Most landlords across the UK will continuity use letting agents despite facing a proposed tenant fees ban, says a new study.
The UK Association of Letting Agents (UKALA) says that 79% of landlords believe their agent fees will increase their fees because of the ban.
The ban itself was unveiled in the Chancellor's Autumn Budget last year and 71% of landlords said they will continue to use letting agents to manage their property.
Currently, a tenant can be charged a range of fees by the letting agent for conducting credit and reference as well as immigration checks and also for drawing up a tenancy agreement.
However, the fees vary widely, particularly for each job undertaken.
Landlords say they will ditch their letting agent
The survey reveals that 9% of landlords say they will ditch their letting agent should their fees increase.
UKALA has criticised the fees ban which, it says, cannot control affordability for tenants renting private properties by preventing a letting agent from charging for their carrying out legitimate business services.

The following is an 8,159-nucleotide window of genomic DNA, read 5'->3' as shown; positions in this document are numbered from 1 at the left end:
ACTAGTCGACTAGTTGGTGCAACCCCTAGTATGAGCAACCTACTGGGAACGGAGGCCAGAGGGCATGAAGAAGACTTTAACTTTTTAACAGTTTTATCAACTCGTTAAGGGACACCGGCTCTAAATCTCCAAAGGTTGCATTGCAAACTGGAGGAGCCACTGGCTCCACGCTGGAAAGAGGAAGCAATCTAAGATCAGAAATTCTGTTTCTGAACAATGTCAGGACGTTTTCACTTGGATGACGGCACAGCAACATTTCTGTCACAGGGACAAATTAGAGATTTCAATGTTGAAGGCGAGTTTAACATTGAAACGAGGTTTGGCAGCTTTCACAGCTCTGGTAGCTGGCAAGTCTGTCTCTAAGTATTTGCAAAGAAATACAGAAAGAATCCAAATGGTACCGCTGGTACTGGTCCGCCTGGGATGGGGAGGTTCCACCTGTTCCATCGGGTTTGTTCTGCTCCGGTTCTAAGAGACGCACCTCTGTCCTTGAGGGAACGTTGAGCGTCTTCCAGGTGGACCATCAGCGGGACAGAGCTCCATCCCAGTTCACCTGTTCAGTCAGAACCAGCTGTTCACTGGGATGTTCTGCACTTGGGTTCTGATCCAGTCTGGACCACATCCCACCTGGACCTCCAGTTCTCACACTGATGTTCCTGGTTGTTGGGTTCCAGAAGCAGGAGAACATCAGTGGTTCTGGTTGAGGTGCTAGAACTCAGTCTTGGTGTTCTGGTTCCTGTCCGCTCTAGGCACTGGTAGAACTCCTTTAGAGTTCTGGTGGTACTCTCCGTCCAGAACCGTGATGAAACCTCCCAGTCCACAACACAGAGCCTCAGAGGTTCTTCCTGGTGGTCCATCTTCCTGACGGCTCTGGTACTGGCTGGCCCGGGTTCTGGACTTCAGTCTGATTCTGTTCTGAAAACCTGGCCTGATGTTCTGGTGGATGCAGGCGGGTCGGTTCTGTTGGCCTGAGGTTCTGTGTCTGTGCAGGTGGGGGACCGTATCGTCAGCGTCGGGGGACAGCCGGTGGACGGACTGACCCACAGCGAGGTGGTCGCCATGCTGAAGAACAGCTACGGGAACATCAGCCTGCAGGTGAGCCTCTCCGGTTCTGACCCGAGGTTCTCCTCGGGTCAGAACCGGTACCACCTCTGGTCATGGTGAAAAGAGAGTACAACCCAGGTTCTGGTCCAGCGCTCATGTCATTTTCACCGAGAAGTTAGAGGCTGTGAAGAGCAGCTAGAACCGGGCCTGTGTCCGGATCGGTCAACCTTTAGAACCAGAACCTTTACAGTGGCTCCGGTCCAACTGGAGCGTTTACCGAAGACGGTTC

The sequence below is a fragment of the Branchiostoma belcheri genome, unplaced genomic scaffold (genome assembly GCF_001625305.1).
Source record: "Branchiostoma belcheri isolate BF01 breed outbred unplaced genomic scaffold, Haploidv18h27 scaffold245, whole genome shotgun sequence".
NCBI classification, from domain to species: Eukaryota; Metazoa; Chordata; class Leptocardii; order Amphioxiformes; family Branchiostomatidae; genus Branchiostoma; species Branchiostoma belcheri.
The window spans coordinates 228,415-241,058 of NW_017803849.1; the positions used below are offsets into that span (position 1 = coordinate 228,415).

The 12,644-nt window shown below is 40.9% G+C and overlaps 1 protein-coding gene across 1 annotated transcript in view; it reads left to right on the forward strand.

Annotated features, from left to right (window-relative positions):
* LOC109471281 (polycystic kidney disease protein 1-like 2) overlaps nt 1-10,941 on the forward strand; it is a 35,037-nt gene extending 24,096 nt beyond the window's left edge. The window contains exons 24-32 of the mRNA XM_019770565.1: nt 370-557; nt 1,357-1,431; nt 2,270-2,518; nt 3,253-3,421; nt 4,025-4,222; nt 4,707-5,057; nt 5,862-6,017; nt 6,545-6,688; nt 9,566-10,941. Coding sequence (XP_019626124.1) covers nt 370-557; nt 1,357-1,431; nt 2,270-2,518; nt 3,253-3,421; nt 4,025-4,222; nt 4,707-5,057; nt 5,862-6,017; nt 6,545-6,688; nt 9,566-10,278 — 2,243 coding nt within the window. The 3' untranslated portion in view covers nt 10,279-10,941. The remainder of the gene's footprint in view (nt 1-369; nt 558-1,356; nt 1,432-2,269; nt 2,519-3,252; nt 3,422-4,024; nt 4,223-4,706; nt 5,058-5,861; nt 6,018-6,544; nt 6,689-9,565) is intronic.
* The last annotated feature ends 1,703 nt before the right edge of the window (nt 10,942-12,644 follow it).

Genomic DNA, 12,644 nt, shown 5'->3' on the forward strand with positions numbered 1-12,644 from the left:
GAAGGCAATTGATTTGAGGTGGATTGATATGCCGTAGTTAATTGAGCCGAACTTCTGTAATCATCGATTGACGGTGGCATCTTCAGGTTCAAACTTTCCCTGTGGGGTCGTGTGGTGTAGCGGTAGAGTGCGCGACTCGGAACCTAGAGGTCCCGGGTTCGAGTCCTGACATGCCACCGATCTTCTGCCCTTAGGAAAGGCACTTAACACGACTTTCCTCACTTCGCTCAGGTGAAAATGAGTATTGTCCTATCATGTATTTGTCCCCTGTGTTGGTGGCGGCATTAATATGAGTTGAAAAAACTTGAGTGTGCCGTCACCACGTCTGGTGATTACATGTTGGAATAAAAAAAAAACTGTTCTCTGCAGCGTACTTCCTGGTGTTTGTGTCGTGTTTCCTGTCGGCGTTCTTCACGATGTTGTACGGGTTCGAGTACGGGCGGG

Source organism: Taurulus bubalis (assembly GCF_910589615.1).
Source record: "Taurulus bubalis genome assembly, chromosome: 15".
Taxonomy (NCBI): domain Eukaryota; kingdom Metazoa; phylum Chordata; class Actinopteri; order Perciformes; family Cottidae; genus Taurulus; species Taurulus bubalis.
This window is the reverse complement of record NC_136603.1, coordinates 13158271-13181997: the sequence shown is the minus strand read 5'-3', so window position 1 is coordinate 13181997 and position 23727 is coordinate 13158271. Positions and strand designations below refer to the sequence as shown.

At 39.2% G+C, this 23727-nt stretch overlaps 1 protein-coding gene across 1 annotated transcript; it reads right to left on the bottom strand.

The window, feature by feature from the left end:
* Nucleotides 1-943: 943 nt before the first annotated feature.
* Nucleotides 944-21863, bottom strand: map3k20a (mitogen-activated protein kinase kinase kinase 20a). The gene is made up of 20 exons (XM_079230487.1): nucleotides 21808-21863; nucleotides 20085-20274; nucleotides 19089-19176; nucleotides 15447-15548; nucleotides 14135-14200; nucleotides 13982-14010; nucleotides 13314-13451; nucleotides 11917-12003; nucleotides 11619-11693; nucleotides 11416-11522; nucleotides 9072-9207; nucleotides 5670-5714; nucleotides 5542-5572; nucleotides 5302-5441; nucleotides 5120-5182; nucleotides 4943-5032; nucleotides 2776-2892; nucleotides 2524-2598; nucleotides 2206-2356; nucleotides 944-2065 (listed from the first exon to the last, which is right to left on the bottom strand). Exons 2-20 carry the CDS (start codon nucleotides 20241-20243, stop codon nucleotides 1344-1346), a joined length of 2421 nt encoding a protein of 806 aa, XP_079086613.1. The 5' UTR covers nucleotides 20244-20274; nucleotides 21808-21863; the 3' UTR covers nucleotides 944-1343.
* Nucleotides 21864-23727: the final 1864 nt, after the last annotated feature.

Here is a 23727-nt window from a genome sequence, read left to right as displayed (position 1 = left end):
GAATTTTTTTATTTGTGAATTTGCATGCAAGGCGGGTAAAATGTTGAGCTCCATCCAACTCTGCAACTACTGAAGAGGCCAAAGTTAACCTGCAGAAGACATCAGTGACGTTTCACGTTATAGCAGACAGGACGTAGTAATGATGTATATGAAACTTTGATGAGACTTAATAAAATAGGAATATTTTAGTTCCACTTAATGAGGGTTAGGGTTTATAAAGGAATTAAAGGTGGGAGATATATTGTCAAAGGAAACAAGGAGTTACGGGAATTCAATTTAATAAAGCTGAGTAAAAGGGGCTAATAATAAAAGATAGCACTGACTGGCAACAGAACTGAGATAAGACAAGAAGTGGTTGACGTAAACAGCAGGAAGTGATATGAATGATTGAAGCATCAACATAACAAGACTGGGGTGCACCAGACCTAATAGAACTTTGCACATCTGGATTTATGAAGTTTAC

They warn that the costs will be passed on to renters over the long-term.
UKALA's executive director, Richard Price, said: “Letting agents work to provide a service that represents excellent value for money but the tenant fees ban could leave hundreds of businesses with no option but to increase their landlord fees.
‘Crucial role that letting agents are playing’
“Our research is reassuring for agents as it shows that most landlords will keep their services even if they have to pay more. This is testament to the crucial role that letting agents are playing.”
The findings also reveal that 40% of landlords are looking to increase their rent to help cover the extra agent costs and 22% say they will shop around agents to find a better deal.
However, 13% say they would refuse to negotiate or to pay extra fees and 7% are unsure about what to do.
However, Mr Price is also warning that there is a 'tricky path' for letting agents to navigate in the future should the tenant fee changes be introduced along with landlord tax changes which will erode a property’s profitability.
Landlords warned over poorly maintained homes
Meanwhile, landlords in one city are being warned to look after their properties after one was taken to court.
Liverpool City Council says it is currently targeting investors there who are leaving rental homes to fall into disrepair.
They have already taken one landlord to court and he was found guilty for allowing his empty property to become overrun by rats.